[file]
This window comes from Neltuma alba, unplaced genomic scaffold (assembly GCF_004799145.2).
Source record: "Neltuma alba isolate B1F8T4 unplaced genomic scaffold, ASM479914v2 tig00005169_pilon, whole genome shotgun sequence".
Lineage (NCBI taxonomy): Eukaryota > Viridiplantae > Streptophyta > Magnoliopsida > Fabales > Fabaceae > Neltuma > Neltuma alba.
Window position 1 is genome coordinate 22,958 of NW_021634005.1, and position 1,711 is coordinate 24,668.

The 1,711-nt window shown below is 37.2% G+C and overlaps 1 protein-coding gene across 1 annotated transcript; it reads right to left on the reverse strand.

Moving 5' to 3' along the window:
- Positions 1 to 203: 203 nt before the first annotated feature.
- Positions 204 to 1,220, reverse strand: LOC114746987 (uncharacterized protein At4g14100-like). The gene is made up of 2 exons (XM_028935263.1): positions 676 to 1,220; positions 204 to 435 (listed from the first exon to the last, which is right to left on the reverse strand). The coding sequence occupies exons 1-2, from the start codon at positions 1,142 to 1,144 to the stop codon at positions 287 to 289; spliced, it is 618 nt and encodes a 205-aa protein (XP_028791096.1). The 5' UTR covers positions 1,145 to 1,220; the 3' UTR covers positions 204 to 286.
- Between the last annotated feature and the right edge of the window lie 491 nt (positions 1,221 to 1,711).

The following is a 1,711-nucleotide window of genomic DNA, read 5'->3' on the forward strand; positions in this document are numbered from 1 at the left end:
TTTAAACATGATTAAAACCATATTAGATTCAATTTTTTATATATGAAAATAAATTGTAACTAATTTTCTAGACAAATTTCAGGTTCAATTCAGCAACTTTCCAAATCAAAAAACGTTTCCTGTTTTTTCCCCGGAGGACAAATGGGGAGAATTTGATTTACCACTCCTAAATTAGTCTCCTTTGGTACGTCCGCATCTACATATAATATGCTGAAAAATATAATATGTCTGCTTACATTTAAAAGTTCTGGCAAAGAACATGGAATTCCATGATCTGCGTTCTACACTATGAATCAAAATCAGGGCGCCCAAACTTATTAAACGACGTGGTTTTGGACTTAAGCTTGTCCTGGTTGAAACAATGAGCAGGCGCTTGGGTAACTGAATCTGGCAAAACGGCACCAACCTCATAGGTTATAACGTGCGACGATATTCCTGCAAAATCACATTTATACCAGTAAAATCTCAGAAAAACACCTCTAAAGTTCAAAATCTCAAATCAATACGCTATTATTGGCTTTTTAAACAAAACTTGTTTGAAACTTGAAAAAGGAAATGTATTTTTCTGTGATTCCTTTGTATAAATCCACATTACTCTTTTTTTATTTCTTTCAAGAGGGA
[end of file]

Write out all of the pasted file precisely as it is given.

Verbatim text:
This window comes from Neltuma alba, unplaced genomic scaffold (assembly GCF_004799145.2).
Source record: "Neltuma alba isolate B1F8T4 unplaced genomic scaffold, ASM479914v2 tig00005169_pilon, whole genome shotgun sequence".
Lineage (NCBI taxonomy): Eukaryota > Viridiplantae > Streptophyta > Magnoliopsida > Fabales > Fabaceae > Neltuma > Neltuma alba.
Window position 1 is genome coordinate 22,958 of NW_021634005.1, and position 1,711 is coordinate 24,668.

The 1,711-nt window shown below is 37.2% G+C and overlaps 1 protein-coding gene across 1 annotated transcript; it reads right to left on the reverse strand.

Moving 5' to 3' along the window:
- Positions 1 to 203: 203 nt before the first annotated feature.
- Positions 204 to 1,220, reverse strand: LOC114746987 (uncharacterized protein At4g14100-like). The gene is made up of 2 exons (XM_028935263.1): positions 676 to 1,220; positions 204 to 435 (listed from the first exon to the last, which is right to left on the reverse strand). The coding sequence occupies exons 1-2, from the start codon at positions 1,142 to 1,144 to the stop codon at positions 287 to 289; spliced, it is 618 nt and encodes a 205-aa protein (XP_028791096.1). The 5' UTR covers positions 1,145 to 1,220; the 3' UTR covers positions 204 to 286.
- Between the last annotated feature and the right edge of the window lie 491 nt (positions 1,221 to 1,711).

The following is a 1,711-nucleotide window of genomic DNA, read 5'->3' on the forward strand; positions in this document are numbered from 1 at the left end:
TTTAAACATGATTAAAACCATATTAGATTCAATTTTTTATATATGAAAATAAATTGTAACTAATTTTCTAGACAAATTTCAGGTTCAATTCAGCAACTTTCCAAATCAAAAAACGTTTCCTGTTTTTTCCCCGGAGGACAAATGGGGAGAATTTGATTTACCACTCCTAAATTAGTCTCCTTTGGTACGTCCGCATCTACATATAATATGCTGAAAAATATAATATGTCTGCTTACATTTAAAAGTTCTGGCAAAGAACATGGAATTCCATGATCTGCGTTCTACACTATGAATCAAAATCAGGGCGCCCAAACTTATTAAACGACGTGGTTTTGGACTTAAGCTTGTCCTGGTTGAAACAATGAGCAGGCGCTTGGGTAACTGAATCTGGCAAAACGGCACCAACCTCATAGGTTATAACGTGCGACGATATTCCTGCAAAATCACATTTATACCAGTAAAATCTCAGAAAAACACCTCTAAAGTTCAAAATCTCAAATCAATACGCTATTATTGGCTTTTTAAACAAAACTTGTTTGAAACTTGAAAAAGGAAATGTATTTTTCTGTGATTCCTTTGTATAAATCCACATTACTCTTTTTTTATTTCTTTCAAGAGGGA